Espoo has set up over 90 nature reserves that cover almost 4,000 hectares of land. The largest of them is the Nuuksio National Park, which extends to Vihti and Kirkkonummi, and is in full state ownership. The park contains a large core area and several smaller areas, and is continuously extended by buying or exchanging land. Parts of the nature reserves owned by the city, but located inside the Nuuksio Natura area, have also been annexed to the National Park through a land exchange.
Other major preservation areas include Espoonlahti and Laajalahti nature reserves, which are mostly covered by water, as well as Luukki, Ryssänkallio-Isosuo, Hakjärvi and the Kaitalampi primeval forest in Northern Espoo. The rest of the protected areas are smaller in size and owned by Espoo, Helsinki or private land owners. In addition, Espoo owns a 27 ha heritage forest, which was named Ritva's Forest after the late Ritva Veijonen, Director of Environmental Affairs.
Jubilee year honoured with 17 new nature reserves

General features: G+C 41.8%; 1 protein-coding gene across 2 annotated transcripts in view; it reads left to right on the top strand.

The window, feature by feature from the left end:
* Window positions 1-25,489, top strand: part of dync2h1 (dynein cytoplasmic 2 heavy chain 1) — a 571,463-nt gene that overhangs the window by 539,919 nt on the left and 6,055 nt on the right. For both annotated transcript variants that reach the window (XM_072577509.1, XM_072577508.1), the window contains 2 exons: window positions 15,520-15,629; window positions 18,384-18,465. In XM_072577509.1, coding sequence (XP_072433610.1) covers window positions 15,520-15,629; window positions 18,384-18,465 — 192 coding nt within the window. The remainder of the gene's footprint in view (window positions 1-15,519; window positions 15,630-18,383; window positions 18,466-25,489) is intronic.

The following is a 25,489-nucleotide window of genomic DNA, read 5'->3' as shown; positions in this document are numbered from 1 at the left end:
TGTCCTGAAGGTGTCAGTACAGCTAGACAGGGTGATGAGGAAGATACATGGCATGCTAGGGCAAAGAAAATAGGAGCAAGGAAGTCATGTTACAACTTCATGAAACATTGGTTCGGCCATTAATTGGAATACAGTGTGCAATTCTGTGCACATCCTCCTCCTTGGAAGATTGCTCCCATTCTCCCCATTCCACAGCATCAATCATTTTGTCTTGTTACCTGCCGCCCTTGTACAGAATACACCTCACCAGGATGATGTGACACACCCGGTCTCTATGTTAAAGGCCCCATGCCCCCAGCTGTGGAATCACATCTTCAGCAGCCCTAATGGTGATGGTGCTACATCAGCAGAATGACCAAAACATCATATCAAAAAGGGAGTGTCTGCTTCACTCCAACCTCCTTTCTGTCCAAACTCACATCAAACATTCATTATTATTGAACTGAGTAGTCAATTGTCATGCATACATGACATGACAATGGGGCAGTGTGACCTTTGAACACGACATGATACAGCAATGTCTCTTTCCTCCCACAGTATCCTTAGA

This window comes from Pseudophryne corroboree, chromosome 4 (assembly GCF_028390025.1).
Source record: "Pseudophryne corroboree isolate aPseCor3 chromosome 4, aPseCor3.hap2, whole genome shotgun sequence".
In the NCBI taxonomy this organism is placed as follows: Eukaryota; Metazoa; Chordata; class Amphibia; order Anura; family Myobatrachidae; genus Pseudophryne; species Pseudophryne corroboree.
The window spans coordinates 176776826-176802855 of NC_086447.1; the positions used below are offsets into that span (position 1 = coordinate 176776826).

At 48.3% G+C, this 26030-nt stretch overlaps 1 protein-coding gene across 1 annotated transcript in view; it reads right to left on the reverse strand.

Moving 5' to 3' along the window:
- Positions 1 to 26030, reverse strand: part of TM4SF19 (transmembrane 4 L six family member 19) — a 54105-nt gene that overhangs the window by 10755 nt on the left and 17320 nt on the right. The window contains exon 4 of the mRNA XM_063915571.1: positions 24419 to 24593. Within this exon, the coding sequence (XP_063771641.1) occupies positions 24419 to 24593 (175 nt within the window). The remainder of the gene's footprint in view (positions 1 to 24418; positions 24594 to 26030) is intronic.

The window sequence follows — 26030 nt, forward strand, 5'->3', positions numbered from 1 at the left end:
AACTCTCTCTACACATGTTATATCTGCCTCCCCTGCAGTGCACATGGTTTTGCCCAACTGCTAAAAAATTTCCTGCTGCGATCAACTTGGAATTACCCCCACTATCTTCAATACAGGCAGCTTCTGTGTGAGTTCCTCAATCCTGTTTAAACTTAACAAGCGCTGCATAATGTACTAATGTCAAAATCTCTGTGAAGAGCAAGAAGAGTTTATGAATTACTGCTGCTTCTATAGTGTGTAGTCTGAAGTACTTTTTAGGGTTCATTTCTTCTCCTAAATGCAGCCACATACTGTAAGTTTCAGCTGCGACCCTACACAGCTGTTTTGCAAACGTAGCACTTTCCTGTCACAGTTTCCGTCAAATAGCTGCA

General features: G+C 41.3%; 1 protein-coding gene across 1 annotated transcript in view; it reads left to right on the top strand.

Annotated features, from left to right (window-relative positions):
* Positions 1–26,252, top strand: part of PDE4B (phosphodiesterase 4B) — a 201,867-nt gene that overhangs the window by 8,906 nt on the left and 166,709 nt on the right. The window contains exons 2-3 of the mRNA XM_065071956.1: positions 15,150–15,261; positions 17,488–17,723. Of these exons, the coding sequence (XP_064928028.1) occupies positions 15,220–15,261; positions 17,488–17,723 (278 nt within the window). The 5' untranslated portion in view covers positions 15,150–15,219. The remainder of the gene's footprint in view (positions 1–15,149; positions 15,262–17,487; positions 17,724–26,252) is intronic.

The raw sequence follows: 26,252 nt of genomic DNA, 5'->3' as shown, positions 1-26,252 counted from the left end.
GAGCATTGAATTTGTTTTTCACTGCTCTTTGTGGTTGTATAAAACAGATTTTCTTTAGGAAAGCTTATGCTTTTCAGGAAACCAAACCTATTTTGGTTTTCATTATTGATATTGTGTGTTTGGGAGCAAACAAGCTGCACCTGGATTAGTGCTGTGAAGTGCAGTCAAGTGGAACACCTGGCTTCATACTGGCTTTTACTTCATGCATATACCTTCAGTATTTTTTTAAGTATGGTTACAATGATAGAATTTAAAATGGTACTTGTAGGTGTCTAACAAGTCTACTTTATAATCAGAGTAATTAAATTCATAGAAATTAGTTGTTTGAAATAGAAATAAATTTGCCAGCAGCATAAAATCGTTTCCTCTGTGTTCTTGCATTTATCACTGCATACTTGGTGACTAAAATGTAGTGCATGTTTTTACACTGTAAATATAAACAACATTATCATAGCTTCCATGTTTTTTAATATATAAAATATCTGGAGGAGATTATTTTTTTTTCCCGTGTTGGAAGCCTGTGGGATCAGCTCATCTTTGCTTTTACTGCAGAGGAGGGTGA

In honour of Espoo's 550th anniversary in 2008, the city council decided to protect 550 hectares of forest, which have significant nature value and meet the requirements of a nature reserve. In 2009 and 2010, there were 17 new nature reserves founded in different parts of Espoo from the wildwoods in the north to the archipelagic forests in Pentala. Area-wise, 550 hectares account for some 3% of the 17,000 hectares of forests in Espoo.
The largest of the new nature reserves are the 108 ha Ryssänkallio-Isosuo forest and mire area, and the 54 ha Kalajärvenkallio and Bergö-Ramsö reserves in Suvisaaristo. Sorvalampi-Häkläjärvi and Pentala nature reserves are also larger than 50 hectares. Other significant areas include the central park forest (48 ha) and the Myllypuro thin-peated rich spruce mire in Niipperi (24 ha). The reserves further include a number of smaller areas.
Protected sites are located mainly in conservation and recreational areas under master plans, and to some extent in agricultural or forestry areas. The public right of access grants everyone the right to enjoy nature reserves by camping, berry or mushroom picking or other recreation. Orienteering is also allowed with the exception of mass events. Hunting under the Hunting Act is permitted, as is the maintenance of trails and paths, for example.